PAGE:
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Gabe Wigtil

6 June 2014

SOC 516 Final Project

Vacant residential housing rates in the United States have a number of important

implications for planners, policy makers, and the general public, especially in light of changing

patterns of human settlement within the nation and recent economic crises. Here, higher rates of

neighborhood level residential vacancy are hypothesized to be associated with higher rates of

neighborhood level unemployment. This hypothesis builds off of existing theory related to

housing vacancy. Additional, previously tested determinants of housing vacancy are also

analyzed on a nationwide scale. Several OLS models are fitted with the variables, and the

assumptions of OLS are examined in detail. Results indicate that the positive association exists

and is robust to a number of controls and tests.

Vacant residential housing presents a number of concerns for the neighborhoods in which

they are located. In cities, vacant housing is associated with the idea of blight and can lead to

increased crime, lower property values, and increased fire risk (Kraut 1999). Many local

governments are tackling the issue of vacant and abandoned residential housing head-on by

condemning, demolishing, or revitalizing vacant spaces (Cohen 2001). These vacant spaces are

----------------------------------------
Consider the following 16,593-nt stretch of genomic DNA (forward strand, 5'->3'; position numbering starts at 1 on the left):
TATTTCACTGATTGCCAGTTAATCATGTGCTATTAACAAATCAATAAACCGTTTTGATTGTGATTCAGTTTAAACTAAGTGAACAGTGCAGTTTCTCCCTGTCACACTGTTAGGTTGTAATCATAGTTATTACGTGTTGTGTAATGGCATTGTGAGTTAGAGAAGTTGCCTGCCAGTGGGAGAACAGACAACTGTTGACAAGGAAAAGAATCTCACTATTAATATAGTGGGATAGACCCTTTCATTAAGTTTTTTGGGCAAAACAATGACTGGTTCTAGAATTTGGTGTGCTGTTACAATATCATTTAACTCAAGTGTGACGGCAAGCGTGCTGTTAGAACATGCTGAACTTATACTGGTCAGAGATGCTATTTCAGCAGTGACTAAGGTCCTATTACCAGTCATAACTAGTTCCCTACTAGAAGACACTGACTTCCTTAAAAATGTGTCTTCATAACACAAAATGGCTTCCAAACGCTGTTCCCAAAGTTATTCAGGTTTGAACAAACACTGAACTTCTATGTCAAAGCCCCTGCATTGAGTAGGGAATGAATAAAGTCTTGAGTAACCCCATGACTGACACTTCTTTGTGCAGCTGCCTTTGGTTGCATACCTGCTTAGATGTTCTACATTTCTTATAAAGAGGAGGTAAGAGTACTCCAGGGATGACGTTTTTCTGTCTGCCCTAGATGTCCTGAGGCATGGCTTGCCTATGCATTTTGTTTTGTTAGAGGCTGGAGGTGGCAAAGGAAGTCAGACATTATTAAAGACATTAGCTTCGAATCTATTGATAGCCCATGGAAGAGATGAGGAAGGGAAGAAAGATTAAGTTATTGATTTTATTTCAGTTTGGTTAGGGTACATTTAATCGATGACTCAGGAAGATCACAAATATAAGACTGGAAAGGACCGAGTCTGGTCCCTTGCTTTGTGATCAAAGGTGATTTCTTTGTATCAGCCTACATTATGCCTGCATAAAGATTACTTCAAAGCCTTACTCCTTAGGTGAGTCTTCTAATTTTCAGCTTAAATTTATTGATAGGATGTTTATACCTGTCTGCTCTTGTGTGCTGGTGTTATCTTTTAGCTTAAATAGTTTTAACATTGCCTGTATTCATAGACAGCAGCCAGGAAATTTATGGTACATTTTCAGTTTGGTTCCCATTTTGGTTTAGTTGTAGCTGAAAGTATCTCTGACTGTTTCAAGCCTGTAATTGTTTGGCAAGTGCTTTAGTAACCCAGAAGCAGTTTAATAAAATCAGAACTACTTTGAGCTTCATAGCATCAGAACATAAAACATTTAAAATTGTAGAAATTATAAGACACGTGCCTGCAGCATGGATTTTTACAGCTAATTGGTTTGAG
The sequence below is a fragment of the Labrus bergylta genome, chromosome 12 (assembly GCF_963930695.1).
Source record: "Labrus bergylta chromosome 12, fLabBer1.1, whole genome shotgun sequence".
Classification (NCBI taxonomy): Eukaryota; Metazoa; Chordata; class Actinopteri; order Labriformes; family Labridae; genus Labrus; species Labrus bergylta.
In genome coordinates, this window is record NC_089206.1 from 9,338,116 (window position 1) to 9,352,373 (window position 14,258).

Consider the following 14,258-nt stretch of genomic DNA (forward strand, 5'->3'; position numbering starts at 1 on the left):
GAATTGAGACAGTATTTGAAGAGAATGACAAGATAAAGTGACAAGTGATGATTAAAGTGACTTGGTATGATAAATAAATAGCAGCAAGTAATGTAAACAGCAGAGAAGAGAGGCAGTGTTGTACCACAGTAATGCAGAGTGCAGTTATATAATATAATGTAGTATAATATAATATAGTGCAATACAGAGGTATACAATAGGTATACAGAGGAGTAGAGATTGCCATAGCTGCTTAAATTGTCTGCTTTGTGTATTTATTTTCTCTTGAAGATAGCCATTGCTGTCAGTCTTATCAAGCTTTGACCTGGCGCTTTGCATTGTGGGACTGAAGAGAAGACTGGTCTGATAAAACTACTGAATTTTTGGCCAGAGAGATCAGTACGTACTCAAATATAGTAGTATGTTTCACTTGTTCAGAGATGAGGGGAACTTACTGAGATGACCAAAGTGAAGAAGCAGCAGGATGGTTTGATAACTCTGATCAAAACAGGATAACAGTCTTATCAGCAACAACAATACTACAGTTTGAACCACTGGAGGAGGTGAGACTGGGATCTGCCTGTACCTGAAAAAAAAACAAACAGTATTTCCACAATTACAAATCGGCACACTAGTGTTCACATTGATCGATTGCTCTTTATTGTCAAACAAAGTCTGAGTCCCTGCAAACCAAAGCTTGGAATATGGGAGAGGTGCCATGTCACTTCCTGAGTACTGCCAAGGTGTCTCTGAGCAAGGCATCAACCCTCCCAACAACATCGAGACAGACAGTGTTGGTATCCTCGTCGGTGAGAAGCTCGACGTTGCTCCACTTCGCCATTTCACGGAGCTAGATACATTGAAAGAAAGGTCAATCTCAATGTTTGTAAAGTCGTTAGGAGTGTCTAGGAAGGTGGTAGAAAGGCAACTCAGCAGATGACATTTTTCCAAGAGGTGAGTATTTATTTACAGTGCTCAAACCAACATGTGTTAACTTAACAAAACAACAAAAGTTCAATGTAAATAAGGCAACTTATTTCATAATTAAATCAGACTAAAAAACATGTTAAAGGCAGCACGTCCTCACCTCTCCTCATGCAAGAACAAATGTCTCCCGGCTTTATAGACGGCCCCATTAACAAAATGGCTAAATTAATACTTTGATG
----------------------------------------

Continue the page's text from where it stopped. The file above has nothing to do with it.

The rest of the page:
representational of the inner city decay that has been challenging urban environments for

decades as populations migrate to suburbs and exurban areas. This issue has been additionally

compounded by the financial crises of the last decade. During and after the Great Recession,

cities like Detroit have captured the nations attention as shrinking cities, and also because of

shifting patterns of migration following deindustrialization. In fact, it has been suggested that

states like Michigan and Ohio have experienced especially unique changes in housing stock

(Goodman 2013). Outside of regional or spatial challenges to residential housing, the recent

2

economic crises have taken another toll on the way that populations interact with the housing

supply. It has been noted that as a result of the Great Recession, household formation has

declined dramatically (Dunne 2012). Notably, young adults are now living more frequently in

households headed by their parents. Those young adults that are choosing to create their own

households are typically entering the rental market more frequently and the home ownership

market less frequently.

For the purposes of this analysis, residential vacancies are units that are either listed for